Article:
Krzysztof Kieslowski’s THREE COLORS: RED is the final installment in his iconic Three Colors trilogy. Red is a romantic mystery film starring Irene Jacob as a runway model in Geneva, whose life intersects with that of a retired judge, played by Jean-Louis Trintignant. Simultaneously, a seemingly unrelated story of jealousy and betrayal unfolds in close proximity. Kieslowski declared that Three Colors: Red would be his final film upon its release, and this proved to be true with his sudden passing in 1996. The film was nominated for three Academy Awards, including Best Director. Three Colors: Red was shot by Polish cinematographer Piotr Sobocinski, whose work on the film is particularly notable for its use of camera movement to address a unique storytelling challenge: how to show that two characters, who almost never interact, are destined to be together. Kieslowski and Sobocinski created a visual language full of extended takes and very precise camera moves that ultimately allowed the camera to be the film’s linking device. By allowing the camera to link the characters either within the same scene or across scenes, Kieslowski and Sobocinski place the audience in the perspective of fate, observing people whose lives we know will ultimately intersect.



Joel Edgerton’s sophomore feature film, BOY ERASED, is a biographical drama based on Gerrard Conley’s 2016 memoir of the same name. The film follows Jared (played by Lucas Hedges), the son of a small-town Baptist pastor, who is sent to a conversion therapy program after being outed as gay to his parents. The film also stars Edgerton, Russell Crowe and Nicole Kidman, and premiered at the 2018 Telluride Film Festival. Boy Erased was shot by Spanish cinematographer Eduard Grau, who had previously worked with Edgerton on his debut feature, The Gift. Edgerton and Grau were committed to a visual language that favored a social realist style, deciding to shoot on the Alexa using a muted color palette and clinical Zeiss lenses. The simple, muted visual language of the film ultimately served to stay out of the way of the performances, which were widely praised for their strength and nuance.

JANE EYRE (2011)

JANE EYRE is the second feature film from American writer / director Cary Fukunaga, and stars Mia Wasikowska and Michael Fassbender. Based on the classic novel by English writer Charlotte Bronte, the film follows Jane, an orphaned child who eventually takes a job as a governess at the estate of Edward Rochester. Fukunaga worked with Brazilian cinematographer Adriano Goldman on Jane Eyre. Goldman had previously worked with Fukunaga on his feature debut, Sin Nombre. Goldman and Fukunaga shot Jane Eyre on 35mm film, opting for a restrained and muted visual style without flashy camera movement. The complexity of Jane Eyre’s cinematography lives much more in the composition of its frames. Jane is often framed closer than Edward throughout the film, and also stands above him in key moments. The audience is placed in Jane’s perspective, but it is also a perspective of power – suggesting that she is in control, despite her subservient position at Edward’s estate and her love for him.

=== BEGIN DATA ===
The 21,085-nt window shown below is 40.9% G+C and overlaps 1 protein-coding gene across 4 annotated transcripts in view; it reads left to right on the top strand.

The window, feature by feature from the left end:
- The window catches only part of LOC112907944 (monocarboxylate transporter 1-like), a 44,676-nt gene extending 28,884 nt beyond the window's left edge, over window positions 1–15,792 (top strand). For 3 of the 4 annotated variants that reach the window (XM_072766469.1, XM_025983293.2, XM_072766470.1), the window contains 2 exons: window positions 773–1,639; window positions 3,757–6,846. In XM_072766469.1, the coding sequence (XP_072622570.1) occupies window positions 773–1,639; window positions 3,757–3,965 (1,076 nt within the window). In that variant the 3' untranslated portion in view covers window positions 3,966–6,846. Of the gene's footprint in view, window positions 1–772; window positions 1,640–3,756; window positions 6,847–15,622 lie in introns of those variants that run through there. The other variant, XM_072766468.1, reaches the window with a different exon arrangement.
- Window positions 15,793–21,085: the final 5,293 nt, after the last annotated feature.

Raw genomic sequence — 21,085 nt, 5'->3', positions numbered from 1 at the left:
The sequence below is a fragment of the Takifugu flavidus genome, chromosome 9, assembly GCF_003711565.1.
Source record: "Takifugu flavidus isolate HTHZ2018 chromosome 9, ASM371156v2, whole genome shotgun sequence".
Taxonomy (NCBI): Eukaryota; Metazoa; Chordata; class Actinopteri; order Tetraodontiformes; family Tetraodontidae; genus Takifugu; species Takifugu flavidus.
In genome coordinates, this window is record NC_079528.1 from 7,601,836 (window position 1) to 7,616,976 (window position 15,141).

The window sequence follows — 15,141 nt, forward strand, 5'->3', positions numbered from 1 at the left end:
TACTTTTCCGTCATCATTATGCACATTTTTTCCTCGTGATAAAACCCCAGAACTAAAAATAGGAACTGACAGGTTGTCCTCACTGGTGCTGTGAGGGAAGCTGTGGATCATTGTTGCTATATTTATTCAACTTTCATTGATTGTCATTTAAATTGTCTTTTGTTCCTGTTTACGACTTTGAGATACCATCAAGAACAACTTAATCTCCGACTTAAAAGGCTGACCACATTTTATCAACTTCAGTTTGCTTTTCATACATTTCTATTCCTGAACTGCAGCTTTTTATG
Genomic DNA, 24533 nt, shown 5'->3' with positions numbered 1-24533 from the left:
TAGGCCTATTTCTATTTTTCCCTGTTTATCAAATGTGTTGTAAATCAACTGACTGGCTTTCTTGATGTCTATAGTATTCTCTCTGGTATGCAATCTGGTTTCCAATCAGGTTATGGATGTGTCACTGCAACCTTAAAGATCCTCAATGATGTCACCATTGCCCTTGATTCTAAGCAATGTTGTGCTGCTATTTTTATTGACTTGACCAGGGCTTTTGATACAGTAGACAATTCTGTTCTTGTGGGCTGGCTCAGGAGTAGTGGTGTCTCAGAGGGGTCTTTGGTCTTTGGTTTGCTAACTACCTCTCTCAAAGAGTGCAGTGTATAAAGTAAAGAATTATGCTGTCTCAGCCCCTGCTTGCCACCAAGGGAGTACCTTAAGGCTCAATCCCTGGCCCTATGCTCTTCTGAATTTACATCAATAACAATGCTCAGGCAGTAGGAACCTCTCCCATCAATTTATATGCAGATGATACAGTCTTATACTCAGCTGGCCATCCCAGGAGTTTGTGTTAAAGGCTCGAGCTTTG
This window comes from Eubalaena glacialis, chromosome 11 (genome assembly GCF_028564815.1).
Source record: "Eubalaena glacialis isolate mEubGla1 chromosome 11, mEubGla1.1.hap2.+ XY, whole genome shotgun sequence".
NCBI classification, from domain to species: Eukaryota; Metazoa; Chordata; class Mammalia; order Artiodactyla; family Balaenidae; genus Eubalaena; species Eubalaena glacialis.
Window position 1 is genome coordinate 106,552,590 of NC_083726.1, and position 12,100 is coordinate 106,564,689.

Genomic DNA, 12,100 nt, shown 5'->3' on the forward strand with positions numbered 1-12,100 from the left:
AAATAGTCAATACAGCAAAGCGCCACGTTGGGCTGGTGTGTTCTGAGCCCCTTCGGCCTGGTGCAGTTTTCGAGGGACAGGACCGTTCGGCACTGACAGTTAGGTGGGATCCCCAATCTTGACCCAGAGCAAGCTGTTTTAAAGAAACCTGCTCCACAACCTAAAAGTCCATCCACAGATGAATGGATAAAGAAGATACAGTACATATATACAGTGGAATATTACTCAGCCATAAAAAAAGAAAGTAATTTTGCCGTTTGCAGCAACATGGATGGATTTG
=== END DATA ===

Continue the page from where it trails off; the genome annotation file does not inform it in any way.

MOTHERLESS BROOKLYN is a 2019 American neo-noir film written and directed by Edward Norton, based on the 1999 novel of the same name by Jonathan Lethem. Set in 1957 (despite the novel’s contemporary setting), the film follows a private investigator living with Tourette syndrome, as he attempts to solve the murder of his mentor. Motherless Brooklyn debuted at the 2019 Telluride Film Festival. The film was shot by British cinematographer Dick Pope, who was known for his long standing collaboration with director Mike Leigh. Norton and Pope sought to capture the feeling of 1950’s New York, made famous by paintings such as Edward Hopper’s Nighthawks and films such as Sweet Smell of Success. They chose to shoot the film on the ARRI Alexa Mini, using Cooke Panchro lenses to help evoke the period with the kind of glass aberrations and focus fall-off seen in films of that era. Pope shot almost the entire film on 27mm, 32mm and 40mm lenses, creating a visual language that remained firmly in the perspective of its central character.

BLACK SNAKE MOAN is a 2006 dark comedy-drama written and directed by Craig Brewer, and starring Samuel L. Jackson, Christina Ricci and Justin Timberlake. The film follows a Mississippi bluesman who holds a local woman captive in his house, in an attempt to cure her of her nymphomania. Black Snake Moan was shot by American cinematographer Amy Vincent, who was known for her work on films such as Hustle & Flow, Eve’s Bayou, & I Heart Huckabees. Brewer and Vincent created a working style on set that meant they rarely shot beyond two or three takes of any set-up. Brewer would set up rehearsals in spaces that had the same dimensions as the sets where filming would take place, and Vincent would observe them with production designer Keith Brian Burns. Vincent and Burns would then discuss what elements would be needed on set, so that the entire crew would arrive prepared to film right away. During the shoot, Brewer would direct from beside the camera, rather than at a monitor, giving Vincent and her AC license to shoot the film with freedom.


Jen McGowan’s 2019 crime thriller RUST CREEK follows a college student (played by Hermione Corfield) who becomes lost while on a road trip, and is hunted by criminals who believe her to be a witness to their crimes. McGowan worked on Rust Creek with cinematographer Michelle Lawler. McGowan and Lawler spent an extensive amount of time in pre-production scouting locations for the film, and ultimately found two properties outside of Louisville, KY, where they shot for 22 days between Thanksgiving and Christmas. The film was shot mostly hand-held on the ARRI Alexa Mini using solely natural light, and color grading became an important storytelling device. Working with colorist Jill Bogdanowicz, McGowan and Lawler developed a LUT based on Fujifilm print stock to create a unified visual language that held the dark tone of the film together from start to finish.